4. Get a clue. Buddiness is supportive and can be harmless or even constructive, but exclusive cliques are destructive and divisive."


Are you really that clueless? Your idealism is without bounds.

 
At 10:04 AM, Blogger Speak up against bullying in universities said...

Ms.PhD,

I agree with you. I do not know why these PIs like Chinese graduate students and post docs. They hate female grad students. I do not know whether some researchers cooking data. After 2 years in the accademia, I gave up my grad studies. Now, I don't beleive any research data published.

My advisor (foreing born) told me because I am female therefore I have to work three times more than others in the lab.

Now, I hate grad school. I do not know why I spent time on my studies instead of doing something that could have made me happy.

 
At 12:46 PM, Blogger Ms.PhD said...

anon, first of all, what the hell kind of lame comeback is that? I may be clueless and idealistic, but at least I have something interesting to say!

But yeah, this is what I would do if I were the ok. I think if you're going to have people in your lab, you should take care of them. If you don't like them, if they're lazy or, god forbid, inarticulate like your comment was, then you should help them find another career.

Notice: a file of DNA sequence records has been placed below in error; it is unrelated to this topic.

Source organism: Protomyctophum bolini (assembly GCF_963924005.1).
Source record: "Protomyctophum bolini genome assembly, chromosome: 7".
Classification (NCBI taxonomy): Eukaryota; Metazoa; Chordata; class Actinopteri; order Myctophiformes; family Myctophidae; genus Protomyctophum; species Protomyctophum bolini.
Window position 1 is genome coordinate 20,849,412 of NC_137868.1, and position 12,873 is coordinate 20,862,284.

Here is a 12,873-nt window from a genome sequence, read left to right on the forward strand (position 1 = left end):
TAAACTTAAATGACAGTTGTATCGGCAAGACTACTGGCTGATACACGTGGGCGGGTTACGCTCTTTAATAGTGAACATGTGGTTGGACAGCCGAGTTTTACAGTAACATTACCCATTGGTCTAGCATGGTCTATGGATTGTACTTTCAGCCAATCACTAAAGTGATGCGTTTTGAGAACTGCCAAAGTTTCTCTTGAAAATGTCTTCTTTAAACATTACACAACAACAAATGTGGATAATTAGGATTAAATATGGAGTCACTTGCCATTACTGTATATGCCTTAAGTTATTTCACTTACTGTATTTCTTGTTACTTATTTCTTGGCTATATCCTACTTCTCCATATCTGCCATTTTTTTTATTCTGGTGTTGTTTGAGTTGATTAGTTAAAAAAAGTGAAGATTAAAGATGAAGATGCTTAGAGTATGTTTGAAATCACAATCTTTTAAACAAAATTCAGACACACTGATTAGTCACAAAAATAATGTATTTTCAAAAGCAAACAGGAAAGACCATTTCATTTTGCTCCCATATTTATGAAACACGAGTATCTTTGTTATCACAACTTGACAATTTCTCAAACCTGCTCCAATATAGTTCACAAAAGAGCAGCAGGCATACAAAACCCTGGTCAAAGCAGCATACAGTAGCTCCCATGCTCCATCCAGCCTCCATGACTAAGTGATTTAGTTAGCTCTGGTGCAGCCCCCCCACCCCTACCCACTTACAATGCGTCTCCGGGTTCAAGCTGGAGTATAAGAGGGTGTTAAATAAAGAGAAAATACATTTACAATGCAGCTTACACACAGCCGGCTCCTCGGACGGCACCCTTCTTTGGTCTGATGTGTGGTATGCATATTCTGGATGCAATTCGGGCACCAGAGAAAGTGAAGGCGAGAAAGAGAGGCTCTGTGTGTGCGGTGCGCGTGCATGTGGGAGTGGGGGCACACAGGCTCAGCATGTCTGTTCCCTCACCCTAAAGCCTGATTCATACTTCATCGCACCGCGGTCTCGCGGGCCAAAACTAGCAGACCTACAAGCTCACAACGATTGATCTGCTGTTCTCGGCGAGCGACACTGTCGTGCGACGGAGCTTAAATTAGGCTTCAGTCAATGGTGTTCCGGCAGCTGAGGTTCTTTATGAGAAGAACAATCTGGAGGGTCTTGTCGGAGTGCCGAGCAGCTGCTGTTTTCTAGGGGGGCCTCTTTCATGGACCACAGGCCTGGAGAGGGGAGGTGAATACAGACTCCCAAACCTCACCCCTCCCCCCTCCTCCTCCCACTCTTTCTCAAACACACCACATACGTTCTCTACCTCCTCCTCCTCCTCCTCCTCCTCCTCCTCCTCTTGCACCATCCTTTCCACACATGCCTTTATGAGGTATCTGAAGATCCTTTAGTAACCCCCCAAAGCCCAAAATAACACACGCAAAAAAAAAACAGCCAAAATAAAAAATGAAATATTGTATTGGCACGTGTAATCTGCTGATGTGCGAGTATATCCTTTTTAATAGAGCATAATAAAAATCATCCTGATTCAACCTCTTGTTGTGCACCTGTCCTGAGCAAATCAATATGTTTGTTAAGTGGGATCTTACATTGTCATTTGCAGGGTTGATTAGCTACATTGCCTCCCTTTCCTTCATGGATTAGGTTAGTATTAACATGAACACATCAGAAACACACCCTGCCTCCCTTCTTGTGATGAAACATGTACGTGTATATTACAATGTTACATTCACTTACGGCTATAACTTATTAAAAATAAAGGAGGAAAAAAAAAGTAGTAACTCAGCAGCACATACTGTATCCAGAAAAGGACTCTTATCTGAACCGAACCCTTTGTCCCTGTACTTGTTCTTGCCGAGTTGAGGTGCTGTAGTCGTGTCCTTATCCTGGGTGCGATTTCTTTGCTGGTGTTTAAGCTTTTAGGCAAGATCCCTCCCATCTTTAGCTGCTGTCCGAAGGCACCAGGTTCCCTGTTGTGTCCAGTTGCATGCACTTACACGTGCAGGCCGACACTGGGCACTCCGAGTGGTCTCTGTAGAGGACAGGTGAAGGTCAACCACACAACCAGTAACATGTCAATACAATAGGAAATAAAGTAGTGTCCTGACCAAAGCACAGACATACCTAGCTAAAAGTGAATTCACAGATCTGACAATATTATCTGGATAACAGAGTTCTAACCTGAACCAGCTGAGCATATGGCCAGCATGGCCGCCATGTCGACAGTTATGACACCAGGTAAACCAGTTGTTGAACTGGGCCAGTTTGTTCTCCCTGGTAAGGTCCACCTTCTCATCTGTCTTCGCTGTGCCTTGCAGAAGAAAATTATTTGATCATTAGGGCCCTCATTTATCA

I think some advisors genuinely care, and some just have a twisted idea of "tough love", but many are too self-centered/misguided to realize the people in their own lab are miserable and that should weigh on their conscience all day, every day.

 
At 12:49 PM, Blogger Ms.PhD said...

oops, I mean if I were the PI. If it were my lab.

 
At 1:42 PM, Anonymous JaneB said...

Anon, why is it a bad thing to have ideals? Without ideals, how can you possibly plan for the future or assess how you're doing? Or do you think that papers published/money earned are the only measures of success?

There are so many things in this world which are wrong, or could be better, and it's the people with ideals, with a vision of what a fair world might look like, who say 'what can I do differently, how can I change this to help others' - and who get told 'that's just how it is, it's naive to think you might change something'. Ensuring your employees are happy - gosh how idealistic. But might it lead to all round productivity, loyalty, innovation?

Science needs idealists, not just careerists. Dreamers make discoveries!

 
At 11:50 AM, Blogger Mr. Procastination said...

Could someone tell me what is meant with "C/N/S journal" ? It makes me think about Cell/Nature/Science but this probably not correct, is it?